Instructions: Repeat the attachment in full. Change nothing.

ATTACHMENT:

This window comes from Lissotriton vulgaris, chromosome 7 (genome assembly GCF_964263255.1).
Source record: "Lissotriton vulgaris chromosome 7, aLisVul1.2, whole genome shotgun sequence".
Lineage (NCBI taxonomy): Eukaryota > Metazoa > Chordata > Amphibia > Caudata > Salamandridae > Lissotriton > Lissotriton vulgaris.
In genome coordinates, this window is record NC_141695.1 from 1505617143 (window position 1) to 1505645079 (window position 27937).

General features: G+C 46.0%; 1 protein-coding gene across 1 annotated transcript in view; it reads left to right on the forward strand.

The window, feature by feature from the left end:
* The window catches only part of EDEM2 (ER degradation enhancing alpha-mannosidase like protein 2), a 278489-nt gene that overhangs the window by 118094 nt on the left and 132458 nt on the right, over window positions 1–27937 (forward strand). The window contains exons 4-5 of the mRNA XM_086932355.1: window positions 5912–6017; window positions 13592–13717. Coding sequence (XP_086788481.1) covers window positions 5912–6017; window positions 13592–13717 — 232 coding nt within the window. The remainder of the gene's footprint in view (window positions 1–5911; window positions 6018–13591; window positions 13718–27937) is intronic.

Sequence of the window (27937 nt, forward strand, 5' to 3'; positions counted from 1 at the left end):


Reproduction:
This window comes from Lissotriton vulgaris, chromosome 7 (genome assembly GCF_964263255.1).
Source record: "Lissotriton vulgaris chromosome 7, aLisVul1.2, whole genome shotgun sequence".
Lineage (NCBI taxonomy): Eukaryota > Metazoa > Chordata > Amphibia > Caudata > Salamandridae > Lissotriton > Lissotriton vulgaris.
In genome coordinates, this window is record NC_141695.1 from 1505617143 (window position 1) to 1505645079 (window position 27937).

General features: G+C 46.0%; 1 protein-coding gene across 1 annotated transcript in view; it reads left to right on the forward strand.

The window, feature by feature from the left end:
* The window catches only part of EDEM2 (ER degradation enhancing alpha-mannosidase like protein 2), a 278489-nt gene that overhangs the window by 118094 nt on the left and 132458 nt on the right, over window positions 1–27937 (forward strand). The window contains exons 4-5 of the mRNA XM_086932355.1: window positions 5912–6017; window positions 13592–13717. Coding sequence (XP_086788481.1) covers window positions 5912–6017; window positions 13592–13717 — 232 coding nt within the window. The remainder of the gene's footprint in view (window positions 1–5911; window positions 6018–13591; window positions 13718–27937) is intronic.

Sequence of the window (27937 nt, forward strand, 5' to 3'; positions counted from 1 at the left end):